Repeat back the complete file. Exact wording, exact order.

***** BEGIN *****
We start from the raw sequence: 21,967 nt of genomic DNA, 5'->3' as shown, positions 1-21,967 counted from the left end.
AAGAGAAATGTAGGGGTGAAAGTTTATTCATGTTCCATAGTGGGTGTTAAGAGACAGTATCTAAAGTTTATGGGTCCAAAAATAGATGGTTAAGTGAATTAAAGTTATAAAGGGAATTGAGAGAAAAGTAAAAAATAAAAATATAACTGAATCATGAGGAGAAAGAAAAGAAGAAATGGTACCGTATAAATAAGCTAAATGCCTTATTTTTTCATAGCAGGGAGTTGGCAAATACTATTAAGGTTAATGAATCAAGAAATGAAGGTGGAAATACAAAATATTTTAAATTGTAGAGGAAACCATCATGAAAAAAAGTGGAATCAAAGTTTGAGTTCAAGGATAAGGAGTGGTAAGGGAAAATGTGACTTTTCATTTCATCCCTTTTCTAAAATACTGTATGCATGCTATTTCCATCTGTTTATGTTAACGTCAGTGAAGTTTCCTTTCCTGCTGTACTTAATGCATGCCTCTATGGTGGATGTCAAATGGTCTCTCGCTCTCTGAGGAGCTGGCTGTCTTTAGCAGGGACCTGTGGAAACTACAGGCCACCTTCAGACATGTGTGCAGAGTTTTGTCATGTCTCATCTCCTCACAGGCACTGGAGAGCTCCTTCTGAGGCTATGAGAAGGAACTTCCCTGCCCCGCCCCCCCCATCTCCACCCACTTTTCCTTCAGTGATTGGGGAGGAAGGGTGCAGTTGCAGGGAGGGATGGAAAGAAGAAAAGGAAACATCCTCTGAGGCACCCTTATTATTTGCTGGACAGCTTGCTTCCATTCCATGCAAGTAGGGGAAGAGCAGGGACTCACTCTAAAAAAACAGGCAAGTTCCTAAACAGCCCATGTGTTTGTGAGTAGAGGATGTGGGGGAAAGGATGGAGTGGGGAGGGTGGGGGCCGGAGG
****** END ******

We start from the raw sequence: 21,967 nt of genomic DNA, 5'->3' as shown, positions 1-21,967 counted from the left end.
AAGAGAAATGTAGGGGTGAAAGTTTATTCATGTTCCATAGTGGGTGTTAAGAGACAGTATCTAAAGTTTATGGGTCCAAAAATAGATGGTTAAGTGAATTAAAGTTATAAAGGGAATTGAGAGAAAAGTAAAAAATAAAAATATAACTGAATCATGAGGAGAAAGAAAAGAAGAAATGGTACCGTATAAATAAGCTAAATGCCTTATTTTTTCATAGCAGGGAGTTGGCAAATACTATTAAGGTTAATGAATCAAGAAATGAAGGTGGAAATACAAAATATTTTAAATTGTAGAGGAAACCATCATGAAAAAAAGTGGAATCAAAGTTTGAGTTCAAGGATAAGGAGTGGTAAGGGAAAATGTGACTTTTCATTTCATCCCTTTTCTAAAATACTGTATGCATGCTATTTCCATCTGTTTATGTTAACGTCAGTGAAGTTTCCTTTCCTGCTGTACTTAATGCATGCCTCTATGGTGGATGTCAAATGGTCTCTCGCTCTCTGAGGAGCTGGCTGTCTTTAGCAGGGACCTGTGGAAACTACAGGCCACCTTCAGACATGTGTGCAGAGTTTTGTCATGTCTCATCTCCTCACAGGCACTGGAGAGCTCCTTCTGAGGCTATGAGAAGGAACTTCCCTGCCCCGCCCCCCCCATCTCCACCCACTTTTCCTTCAGTGATTGGGGAGGAAGGGTGCAGTTGCAGGGAGGGATGGAAAGAAGAAAAGGAAACATCCTCTGAGGCACCCTTATTATTTGCTGGACAGCTTGCTTCCATTCCATGCAAGTAGGGGAAGAGCAGGGACTCACTCTAAAAAAACAGGCAAGTTCCTAAACAGCCCATGTGTTTGTGAGTAGAGGATGTGGGGGAAAGGATGGAGTGGGGAGGGTGGGGGCCGGAGG